The British government’s plans for providing fast broadband internet connection to each and every British household by 2012 have run into a major roadblock.
Britain's telecom giant, BT, has threatened to take legal action against the government if it goes ahead with its plans to liberalise the country’s mobile phone spectrum.
According to the plans under the "Digital Britain" scheme, the government plans to provide universal broadband access of at least 2mbps to every household by the time the London Olympics begin.
However, in order to provide universal access, changes have to be made in the way UK's five major mobile networks distribute the airwaves between themselves, so that they are able to offer mobile broadband services in rural areas where fixed line broadband is extremely slow.
The universal access will also require the sale of new space on the spectrum that will available when the analogue-TV network is switched off in 2012.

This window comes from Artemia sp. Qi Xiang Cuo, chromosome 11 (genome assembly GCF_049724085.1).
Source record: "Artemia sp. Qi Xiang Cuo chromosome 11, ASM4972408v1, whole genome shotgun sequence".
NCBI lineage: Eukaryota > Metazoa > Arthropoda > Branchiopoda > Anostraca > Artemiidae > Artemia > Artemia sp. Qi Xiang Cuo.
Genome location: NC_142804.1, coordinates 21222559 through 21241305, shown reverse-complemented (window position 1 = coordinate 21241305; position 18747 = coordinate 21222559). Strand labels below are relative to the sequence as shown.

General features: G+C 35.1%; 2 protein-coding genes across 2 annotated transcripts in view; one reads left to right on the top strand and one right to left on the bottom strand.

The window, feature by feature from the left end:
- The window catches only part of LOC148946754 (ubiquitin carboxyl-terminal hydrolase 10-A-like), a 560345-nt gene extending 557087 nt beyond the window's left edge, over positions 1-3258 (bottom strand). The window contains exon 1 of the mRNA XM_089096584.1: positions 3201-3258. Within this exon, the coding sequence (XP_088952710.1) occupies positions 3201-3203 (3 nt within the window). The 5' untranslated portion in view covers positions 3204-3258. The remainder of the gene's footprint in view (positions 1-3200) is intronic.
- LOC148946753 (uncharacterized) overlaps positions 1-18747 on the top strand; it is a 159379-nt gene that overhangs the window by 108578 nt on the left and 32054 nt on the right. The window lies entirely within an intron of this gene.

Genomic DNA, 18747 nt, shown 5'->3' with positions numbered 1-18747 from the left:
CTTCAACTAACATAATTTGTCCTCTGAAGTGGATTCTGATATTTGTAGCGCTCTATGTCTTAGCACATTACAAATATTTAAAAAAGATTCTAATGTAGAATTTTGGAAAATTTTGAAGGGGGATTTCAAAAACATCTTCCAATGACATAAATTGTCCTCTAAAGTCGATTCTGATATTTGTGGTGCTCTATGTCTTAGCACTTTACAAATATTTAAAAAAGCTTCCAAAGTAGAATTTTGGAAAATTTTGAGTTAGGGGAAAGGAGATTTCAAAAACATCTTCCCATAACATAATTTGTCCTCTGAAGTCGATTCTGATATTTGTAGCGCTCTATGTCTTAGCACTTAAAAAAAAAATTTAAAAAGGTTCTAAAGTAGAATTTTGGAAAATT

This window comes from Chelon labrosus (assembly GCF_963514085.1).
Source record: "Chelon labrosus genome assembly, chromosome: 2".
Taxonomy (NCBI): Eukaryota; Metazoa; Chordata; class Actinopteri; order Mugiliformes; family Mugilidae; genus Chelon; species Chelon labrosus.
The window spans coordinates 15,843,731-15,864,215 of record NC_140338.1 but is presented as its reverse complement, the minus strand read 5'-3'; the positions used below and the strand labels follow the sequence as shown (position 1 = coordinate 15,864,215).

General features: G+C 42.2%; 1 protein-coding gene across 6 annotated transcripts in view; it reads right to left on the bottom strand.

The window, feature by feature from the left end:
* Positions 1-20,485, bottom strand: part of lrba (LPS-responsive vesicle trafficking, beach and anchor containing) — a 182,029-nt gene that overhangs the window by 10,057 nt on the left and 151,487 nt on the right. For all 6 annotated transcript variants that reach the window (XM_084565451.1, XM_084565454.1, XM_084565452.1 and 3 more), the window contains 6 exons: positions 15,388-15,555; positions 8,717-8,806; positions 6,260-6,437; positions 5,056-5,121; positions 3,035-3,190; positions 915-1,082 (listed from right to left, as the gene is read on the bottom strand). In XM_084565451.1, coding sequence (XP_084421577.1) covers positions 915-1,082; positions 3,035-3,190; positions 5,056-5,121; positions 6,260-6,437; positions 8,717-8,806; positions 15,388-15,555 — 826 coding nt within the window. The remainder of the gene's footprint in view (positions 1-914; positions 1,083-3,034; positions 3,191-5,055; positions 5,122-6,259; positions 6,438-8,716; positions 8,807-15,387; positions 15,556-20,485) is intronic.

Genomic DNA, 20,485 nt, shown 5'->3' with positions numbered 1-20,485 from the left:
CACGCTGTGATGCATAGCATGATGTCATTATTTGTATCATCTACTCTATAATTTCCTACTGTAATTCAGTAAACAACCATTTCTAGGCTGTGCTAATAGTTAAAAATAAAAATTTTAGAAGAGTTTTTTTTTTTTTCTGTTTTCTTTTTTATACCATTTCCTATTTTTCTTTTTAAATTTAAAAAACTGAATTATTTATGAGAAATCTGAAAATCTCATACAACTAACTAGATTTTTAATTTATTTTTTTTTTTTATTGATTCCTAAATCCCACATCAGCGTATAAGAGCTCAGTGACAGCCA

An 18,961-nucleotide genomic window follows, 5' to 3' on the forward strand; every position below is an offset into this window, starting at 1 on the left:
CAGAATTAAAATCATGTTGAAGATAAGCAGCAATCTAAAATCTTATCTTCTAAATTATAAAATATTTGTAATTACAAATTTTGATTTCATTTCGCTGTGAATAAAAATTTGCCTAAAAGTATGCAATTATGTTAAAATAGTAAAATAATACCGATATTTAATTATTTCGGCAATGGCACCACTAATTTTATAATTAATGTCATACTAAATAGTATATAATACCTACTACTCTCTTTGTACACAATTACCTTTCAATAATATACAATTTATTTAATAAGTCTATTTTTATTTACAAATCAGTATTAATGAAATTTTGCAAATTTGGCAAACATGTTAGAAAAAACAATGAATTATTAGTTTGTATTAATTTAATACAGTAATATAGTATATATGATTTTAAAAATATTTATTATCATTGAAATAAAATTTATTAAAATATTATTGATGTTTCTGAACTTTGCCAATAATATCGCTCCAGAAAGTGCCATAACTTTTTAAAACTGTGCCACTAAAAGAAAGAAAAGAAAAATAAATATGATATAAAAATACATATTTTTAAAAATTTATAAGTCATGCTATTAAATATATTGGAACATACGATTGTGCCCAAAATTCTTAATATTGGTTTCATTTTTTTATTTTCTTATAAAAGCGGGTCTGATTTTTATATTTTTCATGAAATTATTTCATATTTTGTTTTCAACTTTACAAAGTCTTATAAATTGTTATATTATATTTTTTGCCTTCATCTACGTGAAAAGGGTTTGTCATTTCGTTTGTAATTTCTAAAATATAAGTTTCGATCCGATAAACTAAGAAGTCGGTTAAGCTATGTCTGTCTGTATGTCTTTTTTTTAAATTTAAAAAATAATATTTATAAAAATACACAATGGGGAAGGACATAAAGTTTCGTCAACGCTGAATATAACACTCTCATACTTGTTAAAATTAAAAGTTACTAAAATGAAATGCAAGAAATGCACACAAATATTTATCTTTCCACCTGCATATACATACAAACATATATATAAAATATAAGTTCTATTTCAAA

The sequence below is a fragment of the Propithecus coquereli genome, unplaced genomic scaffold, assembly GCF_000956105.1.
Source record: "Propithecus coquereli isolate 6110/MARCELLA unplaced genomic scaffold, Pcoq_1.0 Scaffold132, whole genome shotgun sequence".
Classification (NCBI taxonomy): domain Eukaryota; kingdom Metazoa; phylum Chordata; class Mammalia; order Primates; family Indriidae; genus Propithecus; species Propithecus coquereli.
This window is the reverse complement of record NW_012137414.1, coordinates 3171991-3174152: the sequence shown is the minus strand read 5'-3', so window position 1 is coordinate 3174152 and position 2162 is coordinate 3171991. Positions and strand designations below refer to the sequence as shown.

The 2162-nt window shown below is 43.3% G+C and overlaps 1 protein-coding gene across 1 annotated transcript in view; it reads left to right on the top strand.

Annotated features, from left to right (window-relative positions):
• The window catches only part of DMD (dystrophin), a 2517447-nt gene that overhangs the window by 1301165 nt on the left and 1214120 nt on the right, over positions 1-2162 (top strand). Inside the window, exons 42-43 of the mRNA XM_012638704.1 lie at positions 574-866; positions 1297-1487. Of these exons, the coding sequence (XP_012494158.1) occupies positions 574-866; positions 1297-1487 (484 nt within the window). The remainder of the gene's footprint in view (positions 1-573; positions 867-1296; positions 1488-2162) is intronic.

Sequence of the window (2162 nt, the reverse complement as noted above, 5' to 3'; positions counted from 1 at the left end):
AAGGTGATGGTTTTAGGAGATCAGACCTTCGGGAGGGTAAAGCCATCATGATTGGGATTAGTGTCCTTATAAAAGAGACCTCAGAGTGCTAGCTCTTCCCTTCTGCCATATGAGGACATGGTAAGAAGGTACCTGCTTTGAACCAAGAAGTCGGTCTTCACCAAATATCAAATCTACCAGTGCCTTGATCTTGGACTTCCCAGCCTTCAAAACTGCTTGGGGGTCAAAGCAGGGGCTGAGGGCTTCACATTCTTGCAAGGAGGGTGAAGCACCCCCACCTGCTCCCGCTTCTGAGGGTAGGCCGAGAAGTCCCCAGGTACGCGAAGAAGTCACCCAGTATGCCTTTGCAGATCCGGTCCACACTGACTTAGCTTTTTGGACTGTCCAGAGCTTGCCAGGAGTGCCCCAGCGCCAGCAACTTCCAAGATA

BT has sent a "letter before action" to the business secretary Lord Mandelson in which the company has asked the government not to use the soon-to-be-available spectrum for to serve this purpose and has threatened to take legal action if the government goes ahead with these plans.
The company believes that the government is granting unreasonable subsidies to the mobile phone companies because if these plans go-ahead, they will have their 3G licenses extended indefinitely.
Interesting case that pits the interests of a formerly owned public company, now a privately owned business, against its former owner. From a purely business perspective, BT is possibly right as governmental subsidies are likely to have a negative impact on its business.